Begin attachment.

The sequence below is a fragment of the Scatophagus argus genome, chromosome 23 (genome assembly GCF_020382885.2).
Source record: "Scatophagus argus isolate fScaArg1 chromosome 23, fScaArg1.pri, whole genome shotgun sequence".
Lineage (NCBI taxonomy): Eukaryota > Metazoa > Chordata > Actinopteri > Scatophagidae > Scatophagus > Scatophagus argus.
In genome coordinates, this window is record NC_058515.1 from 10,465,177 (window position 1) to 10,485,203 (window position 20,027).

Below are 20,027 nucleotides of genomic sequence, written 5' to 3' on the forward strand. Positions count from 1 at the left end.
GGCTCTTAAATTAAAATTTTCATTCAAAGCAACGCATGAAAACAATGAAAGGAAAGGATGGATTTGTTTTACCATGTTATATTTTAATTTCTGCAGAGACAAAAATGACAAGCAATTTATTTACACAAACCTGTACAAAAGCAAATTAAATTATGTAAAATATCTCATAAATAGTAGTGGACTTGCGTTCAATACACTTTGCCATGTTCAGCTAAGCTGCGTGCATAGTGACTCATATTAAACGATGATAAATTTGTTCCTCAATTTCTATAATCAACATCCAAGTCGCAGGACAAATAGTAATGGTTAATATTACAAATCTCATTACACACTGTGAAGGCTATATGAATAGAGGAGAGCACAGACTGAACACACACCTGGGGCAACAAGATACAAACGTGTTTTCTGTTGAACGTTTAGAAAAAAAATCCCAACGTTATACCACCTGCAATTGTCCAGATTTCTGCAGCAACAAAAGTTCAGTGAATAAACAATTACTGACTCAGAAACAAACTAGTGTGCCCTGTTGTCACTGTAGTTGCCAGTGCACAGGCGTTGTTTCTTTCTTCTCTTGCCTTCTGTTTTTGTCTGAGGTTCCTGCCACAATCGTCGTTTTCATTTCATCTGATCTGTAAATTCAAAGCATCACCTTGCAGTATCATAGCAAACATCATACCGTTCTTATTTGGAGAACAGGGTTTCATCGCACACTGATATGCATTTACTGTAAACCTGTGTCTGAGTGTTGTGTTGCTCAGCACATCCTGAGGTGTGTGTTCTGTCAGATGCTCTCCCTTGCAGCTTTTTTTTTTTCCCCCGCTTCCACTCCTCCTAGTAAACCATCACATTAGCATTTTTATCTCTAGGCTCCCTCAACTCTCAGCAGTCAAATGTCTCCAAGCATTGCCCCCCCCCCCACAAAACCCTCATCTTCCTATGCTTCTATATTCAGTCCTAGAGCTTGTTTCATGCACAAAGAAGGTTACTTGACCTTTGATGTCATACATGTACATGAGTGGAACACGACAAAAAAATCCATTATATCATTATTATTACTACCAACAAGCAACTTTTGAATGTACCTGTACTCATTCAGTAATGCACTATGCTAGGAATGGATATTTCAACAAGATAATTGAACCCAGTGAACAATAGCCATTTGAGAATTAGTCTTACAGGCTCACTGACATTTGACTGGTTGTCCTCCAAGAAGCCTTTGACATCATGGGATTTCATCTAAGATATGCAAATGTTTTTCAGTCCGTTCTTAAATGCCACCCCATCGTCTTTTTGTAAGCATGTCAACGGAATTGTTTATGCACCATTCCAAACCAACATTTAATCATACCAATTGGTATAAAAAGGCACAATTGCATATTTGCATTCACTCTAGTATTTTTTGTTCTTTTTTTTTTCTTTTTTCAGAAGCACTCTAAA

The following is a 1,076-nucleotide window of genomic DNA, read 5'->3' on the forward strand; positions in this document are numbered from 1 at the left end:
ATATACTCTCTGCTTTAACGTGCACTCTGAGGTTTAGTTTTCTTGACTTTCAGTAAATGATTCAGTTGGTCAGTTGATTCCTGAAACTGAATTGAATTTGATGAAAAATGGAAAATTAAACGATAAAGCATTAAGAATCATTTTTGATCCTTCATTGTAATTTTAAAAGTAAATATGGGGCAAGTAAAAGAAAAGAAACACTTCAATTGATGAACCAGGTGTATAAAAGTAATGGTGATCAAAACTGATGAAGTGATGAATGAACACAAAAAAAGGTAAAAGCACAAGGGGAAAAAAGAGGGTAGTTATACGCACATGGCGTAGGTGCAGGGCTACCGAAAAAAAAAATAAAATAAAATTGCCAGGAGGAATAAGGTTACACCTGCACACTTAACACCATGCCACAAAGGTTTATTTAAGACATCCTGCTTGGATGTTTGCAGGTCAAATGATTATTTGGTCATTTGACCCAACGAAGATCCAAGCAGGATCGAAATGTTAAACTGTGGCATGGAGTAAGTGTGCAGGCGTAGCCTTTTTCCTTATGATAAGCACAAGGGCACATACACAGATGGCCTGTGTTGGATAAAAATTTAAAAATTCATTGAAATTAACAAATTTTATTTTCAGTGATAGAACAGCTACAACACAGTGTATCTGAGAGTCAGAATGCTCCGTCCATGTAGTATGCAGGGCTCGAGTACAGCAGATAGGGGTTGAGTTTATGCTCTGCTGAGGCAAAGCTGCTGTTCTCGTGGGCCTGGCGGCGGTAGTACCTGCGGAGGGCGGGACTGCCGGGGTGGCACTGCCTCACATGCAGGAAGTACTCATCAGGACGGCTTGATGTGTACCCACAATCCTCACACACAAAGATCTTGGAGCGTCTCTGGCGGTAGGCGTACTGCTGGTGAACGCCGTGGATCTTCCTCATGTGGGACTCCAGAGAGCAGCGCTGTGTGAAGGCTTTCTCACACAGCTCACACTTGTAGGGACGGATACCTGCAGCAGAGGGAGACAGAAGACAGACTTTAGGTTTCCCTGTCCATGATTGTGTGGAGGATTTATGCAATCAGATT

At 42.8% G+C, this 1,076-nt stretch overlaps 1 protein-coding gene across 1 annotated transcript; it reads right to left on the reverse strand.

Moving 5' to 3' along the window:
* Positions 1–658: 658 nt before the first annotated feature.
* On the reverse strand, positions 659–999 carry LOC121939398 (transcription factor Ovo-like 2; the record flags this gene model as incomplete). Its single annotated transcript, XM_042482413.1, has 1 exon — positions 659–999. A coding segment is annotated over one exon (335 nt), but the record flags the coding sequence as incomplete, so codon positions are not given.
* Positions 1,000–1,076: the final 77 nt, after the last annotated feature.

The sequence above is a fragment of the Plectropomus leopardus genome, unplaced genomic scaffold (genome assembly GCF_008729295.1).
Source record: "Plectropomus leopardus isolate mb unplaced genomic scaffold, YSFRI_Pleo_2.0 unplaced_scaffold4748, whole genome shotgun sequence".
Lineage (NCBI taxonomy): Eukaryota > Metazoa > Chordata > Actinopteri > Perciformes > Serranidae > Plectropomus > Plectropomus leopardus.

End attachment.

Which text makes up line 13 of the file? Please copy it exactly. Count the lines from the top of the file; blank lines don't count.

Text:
* Positions 1,000–1,076: the final 77 nt, after the last annotated feature.